The Richard and Judy Book Club, exclusive to WHSmith
How many times a day do you lie? That’s what Richard and Judy began to wonder when they read this week’s Book Club novel, When She Was Good. The novel follows Evie Cormac, a teenager who witnessed a brutal murder and is now staying silent, and forensic psychologist Cyrus Haven as he tries to discover what happened to her. Author Michael Robotham discusses how his background as a journalist influenced his decision to write about organised crime and the psychology of criminals. Simply head online to whsmith.co.uk to browse the new Summer Book Club collection, and use the code SUMMER10 for a 10% discount.
Sami Macbeth a légynek sem tudna ártani. Valaki más helyett csukták le: rosszkor volt rossz helyen. Mikor ötvenhat órával ezelőtt szabadult a börtönből, egészen más tervekkel vágott neki a szabadságnak. Azt hitte, Nadia, a húga várja majd a kapu előtt. De a lány eltűnt, nyoma veszett… Sami mindent megtesz, hogy megtalálja a testvérét, de közben élete megállíthatatlanul rohan a teljes káosz felé. Ám csakhamar a világ is összedőlni látszik: bomba robban a londoni metróban. Sami kikászálódik a romok alól, és elindul a felszínre, a hátizsákját magához szorítja. Csakhogy a rendőröknek feltűnik a fiú zavart viselkedése, és üldözőbe veszik. Erre Sami elkiáltja magát: „Bomba van nálam!” – ezzel egy csapásra Anglia legveszélyesebb terroristájává válik… Prostitúció, drogok, terrorizmus. Michael Robotham izgalmas, letehetetlen thrillerének szereplői az angol alvilág legmélyebb bugyraiba szállnak alá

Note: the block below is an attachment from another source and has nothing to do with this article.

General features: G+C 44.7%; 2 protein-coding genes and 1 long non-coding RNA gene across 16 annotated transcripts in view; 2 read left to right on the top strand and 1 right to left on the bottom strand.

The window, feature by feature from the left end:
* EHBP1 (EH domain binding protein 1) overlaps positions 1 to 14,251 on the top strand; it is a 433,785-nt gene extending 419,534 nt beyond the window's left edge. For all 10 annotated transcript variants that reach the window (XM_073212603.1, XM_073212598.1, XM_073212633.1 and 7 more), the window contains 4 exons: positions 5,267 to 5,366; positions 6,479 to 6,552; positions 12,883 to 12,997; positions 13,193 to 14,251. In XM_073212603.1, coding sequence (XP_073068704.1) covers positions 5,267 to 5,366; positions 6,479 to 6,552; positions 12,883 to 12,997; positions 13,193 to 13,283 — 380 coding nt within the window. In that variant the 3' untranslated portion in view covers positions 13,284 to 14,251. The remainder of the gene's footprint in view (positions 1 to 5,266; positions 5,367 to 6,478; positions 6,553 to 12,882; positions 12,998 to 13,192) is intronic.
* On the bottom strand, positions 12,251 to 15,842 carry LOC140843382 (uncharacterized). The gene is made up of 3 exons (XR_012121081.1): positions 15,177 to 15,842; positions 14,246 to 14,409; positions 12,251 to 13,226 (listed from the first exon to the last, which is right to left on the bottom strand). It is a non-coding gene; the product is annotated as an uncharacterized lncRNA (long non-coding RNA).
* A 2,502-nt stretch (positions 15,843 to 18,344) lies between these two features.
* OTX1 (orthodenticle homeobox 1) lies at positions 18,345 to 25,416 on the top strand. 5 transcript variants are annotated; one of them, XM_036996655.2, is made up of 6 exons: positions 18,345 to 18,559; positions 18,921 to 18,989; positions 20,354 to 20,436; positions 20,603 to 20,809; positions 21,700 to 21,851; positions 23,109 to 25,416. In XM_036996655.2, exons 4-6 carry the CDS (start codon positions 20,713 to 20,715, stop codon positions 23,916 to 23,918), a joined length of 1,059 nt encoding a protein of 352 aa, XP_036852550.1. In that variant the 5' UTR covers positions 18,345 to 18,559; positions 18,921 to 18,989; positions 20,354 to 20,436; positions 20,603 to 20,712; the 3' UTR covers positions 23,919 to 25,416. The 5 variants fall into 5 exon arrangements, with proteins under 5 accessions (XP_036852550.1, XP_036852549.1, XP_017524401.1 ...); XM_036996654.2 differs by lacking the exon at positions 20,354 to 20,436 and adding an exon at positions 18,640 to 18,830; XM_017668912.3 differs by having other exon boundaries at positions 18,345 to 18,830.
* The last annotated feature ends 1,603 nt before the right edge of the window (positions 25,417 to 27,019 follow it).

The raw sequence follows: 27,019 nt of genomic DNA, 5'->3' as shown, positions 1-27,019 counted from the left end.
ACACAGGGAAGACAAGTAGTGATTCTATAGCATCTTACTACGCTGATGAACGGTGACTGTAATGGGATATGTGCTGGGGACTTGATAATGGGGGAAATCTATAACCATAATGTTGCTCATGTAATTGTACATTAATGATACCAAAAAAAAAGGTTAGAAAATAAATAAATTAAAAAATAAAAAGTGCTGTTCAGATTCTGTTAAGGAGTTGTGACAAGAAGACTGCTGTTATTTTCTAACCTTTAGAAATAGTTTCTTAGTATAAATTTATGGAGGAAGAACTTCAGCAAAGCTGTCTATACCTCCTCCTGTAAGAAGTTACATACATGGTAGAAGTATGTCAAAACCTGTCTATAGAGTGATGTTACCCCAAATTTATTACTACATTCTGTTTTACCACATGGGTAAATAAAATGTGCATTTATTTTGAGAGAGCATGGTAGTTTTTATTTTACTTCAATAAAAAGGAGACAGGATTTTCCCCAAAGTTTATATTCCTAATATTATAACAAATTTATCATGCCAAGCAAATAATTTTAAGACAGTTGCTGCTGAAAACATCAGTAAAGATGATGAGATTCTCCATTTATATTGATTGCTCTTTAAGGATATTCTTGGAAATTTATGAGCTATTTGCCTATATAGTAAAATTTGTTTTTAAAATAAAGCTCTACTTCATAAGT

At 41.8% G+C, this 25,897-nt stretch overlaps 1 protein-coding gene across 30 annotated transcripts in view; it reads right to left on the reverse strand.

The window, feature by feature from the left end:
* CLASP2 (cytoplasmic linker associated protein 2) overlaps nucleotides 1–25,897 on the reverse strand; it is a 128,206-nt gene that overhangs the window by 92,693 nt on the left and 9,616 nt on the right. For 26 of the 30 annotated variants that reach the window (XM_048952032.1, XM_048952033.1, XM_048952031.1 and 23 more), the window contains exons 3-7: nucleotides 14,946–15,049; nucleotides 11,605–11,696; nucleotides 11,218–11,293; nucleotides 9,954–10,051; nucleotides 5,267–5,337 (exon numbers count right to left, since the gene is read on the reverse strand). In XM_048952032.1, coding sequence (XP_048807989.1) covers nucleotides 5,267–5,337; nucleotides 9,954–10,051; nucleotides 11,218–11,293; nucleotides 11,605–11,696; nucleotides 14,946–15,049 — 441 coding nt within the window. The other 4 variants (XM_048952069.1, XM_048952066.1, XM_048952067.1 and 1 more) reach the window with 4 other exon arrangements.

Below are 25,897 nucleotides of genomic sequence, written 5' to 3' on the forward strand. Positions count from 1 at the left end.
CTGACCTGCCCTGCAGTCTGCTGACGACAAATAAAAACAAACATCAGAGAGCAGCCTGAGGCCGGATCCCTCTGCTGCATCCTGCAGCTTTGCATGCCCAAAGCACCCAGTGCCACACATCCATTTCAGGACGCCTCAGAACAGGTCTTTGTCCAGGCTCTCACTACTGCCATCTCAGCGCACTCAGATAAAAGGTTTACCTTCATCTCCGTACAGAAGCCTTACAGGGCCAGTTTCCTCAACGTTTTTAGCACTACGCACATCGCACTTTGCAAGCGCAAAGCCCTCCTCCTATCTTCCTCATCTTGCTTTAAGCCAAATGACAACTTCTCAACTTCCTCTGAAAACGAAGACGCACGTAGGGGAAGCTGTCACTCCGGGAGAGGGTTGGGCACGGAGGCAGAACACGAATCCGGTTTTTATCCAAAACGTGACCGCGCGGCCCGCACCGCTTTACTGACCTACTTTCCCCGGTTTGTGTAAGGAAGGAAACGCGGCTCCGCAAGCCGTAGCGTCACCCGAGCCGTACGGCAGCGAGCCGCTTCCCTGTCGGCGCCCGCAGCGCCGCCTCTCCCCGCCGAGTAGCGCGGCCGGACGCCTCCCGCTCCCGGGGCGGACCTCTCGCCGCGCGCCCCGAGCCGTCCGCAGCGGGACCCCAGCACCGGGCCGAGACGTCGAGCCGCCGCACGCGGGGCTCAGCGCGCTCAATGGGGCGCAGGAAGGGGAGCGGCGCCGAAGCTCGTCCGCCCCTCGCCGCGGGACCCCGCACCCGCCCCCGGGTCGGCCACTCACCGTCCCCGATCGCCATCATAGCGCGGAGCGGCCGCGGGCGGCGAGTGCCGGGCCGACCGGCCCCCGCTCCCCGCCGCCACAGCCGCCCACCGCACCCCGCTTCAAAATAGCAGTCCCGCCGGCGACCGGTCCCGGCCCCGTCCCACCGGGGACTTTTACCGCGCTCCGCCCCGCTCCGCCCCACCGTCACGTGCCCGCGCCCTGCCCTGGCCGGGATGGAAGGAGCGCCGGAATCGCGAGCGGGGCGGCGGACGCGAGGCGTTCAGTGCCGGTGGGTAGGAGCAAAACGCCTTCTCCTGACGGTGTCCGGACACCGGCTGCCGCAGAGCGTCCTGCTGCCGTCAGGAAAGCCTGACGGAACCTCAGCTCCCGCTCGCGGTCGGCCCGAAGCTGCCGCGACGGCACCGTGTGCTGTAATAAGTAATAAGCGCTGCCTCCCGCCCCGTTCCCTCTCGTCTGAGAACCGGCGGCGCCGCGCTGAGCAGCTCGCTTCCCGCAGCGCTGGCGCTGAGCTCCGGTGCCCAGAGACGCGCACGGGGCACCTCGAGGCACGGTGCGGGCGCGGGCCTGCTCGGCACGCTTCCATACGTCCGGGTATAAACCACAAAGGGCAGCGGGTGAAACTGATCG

Mit dem zweiten Band seiner Cyrus-Haven-Reihe startet Michael Robotham nochmal ganz anders durch als im ersten Teil: Was sich in „Schweige still“ andeutete, verwandelt er hier in eine ganz eigene Geschichte. Und die ist hochspannend! Denn Evie, die sich in einem Kinderheim befindet, kann nicht nur jede Lüge erkennen, sondern hat auch viele Lügen in … „2047: Michael Robotham – Fürchte die Schatten“ weiterlesen
Michael Robotham: on the science of lying and the inspiration behind his characters
Stories Behind the Story with Better Reading
Cheryl Akle chats to best selling author Michael Robotham about the science of lying, TV adaptions, and the inspiration behind his characters. See acast.com/privacy for privacy and opt-out information.